Swarajya pieced together the ‘hits’ and ‘misses’ after speaking to India’s MEA officials as well as members of the Nepali delegation accompanying Prime Minister Dahal. 

    The hits: 

    • Revised transit treaty allowing Nepal access to Indian inland waterways

    • Agreement on India allowing Nepal use of its territory and transmission lines to export 40 MW power to Bangladesh

    • Development of 480 MW Phukot Karnali Hydropower Project in Nepal by India’s public-sector NHPC

    • Project Development Agreement (PDA) signed for 679 MW Lower Arun Hydropower Project by India’s public-sector Satluj Jal Vidyut Nigam 

    • Inauguration of 400 KV Gorakhpur-Butwal transmission line, the second high capacity transmission line between the two countries

    • Handing over of Kurthea-Bijapur railway line to Nepal

    • Agreement on inaugural run of Indian railway cargo train on the newly-constructed rail line between Bathnaha (India) to customs yard in Nepal 

    • Inauguration of integrated checkposts (ICPs) at Nepalgunj (Nepal) and Rupaidiha (India)

    • Ground-breaking ceremony of ICPs at Bhairahawa (Nepal) and Sonauli (India)

    • Ground-breaking ceremony of Phase II facilities on the Motihari-Amlekhgunj petroleum pipeline

    • Ground-breaking ceremony of the Indian portion of Gorakhpur-Butwal transmission line  

    • MoU signed for cooperation in petroleum infrastructure

    • MoU between Sushma Swaraj Institute of Foreign Services and Institute of Foreign Affairs (Nepal)

    • MoU for development of infrastructure at Dodhara Chandani check post along Indo-Nepal border

    • MoU for cross-border digital payments to facilitate trade between two countries

    The misses (according to Nepal):

    • Nepal wanted an umbrella agreement for 25 years to export power to India. But only an agreement in principle at the level of the two Prime Ministers was reached for ten years. Signing a formal agreement and exchange of letters between the two sides has been deferred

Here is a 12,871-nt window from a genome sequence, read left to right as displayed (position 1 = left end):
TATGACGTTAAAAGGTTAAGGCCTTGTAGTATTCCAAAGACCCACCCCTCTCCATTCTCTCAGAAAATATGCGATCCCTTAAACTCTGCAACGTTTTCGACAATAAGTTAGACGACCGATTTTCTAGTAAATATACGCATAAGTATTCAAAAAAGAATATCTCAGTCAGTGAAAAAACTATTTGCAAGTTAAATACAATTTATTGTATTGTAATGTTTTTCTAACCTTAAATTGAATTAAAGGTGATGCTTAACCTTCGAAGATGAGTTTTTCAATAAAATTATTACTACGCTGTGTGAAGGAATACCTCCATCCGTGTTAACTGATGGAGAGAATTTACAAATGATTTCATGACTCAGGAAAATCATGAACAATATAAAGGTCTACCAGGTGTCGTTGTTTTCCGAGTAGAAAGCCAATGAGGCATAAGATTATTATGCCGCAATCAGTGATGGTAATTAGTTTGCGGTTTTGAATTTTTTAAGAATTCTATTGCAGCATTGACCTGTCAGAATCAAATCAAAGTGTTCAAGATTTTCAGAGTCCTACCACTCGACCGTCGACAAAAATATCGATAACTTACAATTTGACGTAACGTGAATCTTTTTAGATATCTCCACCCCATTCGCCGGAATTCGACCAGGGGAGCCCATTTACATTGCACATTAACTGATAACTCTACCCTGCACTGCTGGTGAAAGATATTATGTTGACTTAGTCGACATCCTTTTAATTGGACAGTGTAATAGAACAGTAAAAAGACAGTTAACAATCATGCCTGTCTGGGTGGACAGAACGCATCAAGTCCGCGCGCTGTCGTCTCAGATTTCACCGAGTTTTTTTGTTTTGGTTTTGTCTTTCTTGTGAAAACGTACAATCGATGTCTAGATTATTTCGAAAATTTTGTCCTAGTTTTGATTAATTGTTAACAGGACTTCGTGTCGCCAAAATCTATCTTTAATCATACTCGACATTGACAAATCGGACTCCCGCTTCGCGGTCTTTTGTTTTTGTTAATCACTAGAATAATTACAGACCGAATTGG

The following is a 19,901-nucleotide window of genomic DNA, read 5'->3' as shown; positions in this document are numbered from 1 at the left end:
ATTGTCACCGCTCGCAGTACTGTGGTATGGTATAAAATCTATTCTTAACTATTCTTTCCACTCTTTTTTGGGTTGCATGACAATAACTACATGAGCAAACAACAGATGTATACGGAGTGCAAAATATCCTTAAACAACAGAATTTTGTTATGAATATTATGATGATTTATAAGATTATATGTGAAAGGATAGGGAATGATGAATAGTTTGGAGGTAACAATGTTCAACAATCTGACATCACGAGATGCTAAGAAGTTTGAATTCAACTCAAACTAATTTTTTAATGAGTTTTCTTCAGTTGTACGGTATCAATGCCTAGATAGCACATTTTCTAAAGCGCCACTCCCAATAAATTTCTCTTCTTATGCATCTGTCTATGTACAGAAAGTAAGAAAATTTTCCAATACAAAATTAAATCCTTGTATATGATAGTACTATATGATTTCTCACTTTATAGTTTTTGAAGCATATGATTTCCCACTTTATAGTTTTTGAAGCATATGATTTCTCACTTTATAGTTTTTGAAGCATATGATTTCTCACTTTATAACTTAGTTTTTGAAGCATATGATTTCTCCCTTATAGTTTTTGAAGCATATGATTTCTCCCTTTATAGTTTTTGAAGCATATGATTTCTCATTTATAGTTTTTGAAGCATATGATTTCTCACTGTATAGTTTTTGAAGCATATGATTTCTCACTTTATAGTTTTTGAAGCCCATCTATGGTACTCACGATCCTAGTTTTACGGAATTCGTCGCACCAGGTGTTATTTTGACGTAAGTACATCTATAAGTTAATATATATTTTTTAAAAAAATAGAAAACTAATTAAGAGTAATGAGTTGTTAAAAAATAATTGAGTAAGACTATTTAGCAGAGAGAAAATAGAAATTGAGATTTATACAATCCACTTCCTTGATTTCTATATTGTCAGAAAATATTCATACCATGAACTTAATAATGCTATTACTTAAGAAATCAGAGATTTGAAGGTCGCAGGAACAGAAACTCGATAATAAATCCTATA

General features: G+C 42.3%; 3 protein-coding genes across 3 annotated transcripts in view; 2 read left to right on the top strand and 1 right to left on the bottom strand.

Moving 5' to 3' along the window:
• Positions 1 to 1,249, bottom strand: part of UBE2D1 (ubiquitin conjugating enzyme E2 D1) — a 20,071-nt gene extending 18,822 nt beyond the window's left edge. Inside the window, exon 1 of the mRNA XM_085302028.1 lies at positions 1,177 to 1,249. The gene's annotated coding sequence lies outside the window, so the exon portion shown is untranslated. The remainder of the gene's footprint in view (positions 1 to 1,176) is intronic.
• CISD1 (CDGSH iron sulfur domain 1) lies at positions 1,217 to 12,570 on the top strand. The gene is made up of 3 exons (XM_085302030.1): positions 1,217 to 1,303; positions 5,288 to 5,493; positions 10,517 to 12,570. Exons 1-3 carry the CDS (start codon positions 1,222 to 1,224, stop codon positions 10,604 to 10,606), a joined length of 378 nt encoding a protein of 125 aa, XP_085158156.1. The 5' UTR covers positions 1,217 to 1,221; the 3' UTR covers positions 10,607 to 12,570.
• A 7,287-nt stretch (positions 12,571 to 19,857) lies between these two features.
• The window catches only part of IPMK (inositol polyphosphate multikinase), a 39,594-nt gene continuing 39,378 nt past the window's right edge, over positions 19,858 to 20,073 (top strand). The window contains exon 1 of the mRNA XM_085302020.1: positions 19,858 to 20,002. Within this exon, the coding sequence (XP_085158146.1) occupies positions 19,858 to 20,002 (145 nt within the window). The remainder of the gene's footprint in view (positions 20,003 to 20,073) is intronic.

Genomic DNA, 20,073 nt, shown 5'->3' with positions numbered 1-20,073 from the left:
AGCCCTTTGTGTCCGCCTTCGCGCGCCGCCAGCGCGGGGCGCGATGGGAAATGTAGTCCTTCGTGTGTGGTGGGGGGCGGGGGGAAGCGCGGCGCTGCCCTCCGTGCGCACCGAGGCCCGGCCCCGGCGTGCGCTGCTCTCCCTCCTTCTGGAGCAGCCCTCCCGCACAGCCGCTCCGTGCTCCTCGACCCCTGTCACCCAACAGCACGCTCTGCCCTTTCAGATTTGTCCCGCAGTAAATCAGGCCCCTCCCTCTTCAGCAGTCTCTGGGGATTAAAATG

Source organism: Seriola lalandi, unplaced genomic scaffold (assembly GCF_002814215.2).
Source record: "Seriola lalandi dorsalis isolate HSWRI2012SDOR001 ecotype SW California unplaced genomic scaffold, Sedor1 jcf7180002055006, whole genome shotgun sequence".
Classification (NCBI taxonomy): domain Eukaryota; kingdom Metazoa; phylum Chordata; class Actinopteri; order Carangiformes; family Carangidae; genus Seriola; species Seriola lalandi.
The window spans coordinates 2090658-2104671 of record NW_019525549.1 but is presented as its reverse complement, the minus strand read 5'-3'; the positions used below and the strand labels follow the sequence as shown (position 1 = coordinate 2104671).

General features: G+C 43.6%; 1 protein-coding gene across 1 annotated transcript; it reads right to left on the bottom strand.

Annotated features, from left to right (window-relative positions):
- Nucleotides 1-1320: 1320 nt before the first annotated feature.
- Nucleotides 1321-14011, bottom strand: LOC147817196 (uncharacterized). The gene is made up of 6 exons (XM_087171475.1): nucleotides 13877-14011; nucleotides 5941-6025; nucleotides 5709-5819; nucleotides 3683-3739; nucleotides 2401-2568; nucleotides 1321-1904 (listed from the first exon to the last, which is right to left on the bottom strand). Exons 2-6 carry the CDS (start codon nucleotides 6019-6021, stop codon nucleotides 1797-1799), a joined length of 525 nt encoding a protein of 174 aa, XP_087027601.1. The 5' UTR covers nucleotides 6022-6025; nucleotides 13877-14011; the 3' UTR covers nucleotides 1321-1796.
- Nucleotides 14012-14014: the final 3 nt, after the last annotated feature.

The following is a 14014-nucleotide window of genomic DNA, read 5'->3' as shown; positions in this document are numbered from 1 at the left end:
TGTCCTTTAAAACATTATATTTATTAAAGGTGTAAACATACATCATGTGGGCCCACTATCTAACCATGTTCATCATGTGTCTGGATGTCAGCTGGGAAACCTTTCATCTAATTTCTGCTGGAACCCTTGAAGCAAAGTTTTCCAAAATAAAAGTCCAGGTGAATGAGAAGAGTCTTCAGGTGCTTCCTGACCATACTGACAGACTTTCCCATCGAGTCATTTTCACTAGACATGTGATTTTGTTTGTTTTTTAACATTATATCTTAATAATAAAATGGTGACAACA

• Failure to reach an agreement on use of Indian airspace for commercial jets headed to Gautam Buddha International Airport at Bhairahawa in Nepal’s Lumbini province.

    India has agreed to allow commercial aircraft bound for Bhairahawa access on one air route (L626) that enters Nepal from Mahendranagar (Bhimdatta) adjoining Uttarakhand, and that too for low-altitude flights (flying between 15,000 feet and 24,000 feet).

    Nepal says that this low-altitude flight path is uneconomical for commercial jetliners and that this air entry route was allowed, anyway, by India in June 2018 (read this newspaper report). 

    Kathmandu says that India has not honoured its earlier commitment (made in 2018) of reviewing the matter in September that year and considering Nepal’s request to facilitate commercial flights bound for Bhairahawa to make the airport viable

    Nepal accuses India of dragging its feet on even preparing the detailed project report (DPR) for the project which has been left hanging for the last 26 years.

    The two Prime Ministers have, once again, agreed to have the DPR ready within a year. But a similar agreement was reached during Nepal Prime Minister Sher Bahadur Deuba’s visit to New Delhi in April 2022.

    These three issues were on top of the agenda of Prime Minister Dahal. But failure to extract concrete commitments from India on these three matters has left Kathmandu dismayed.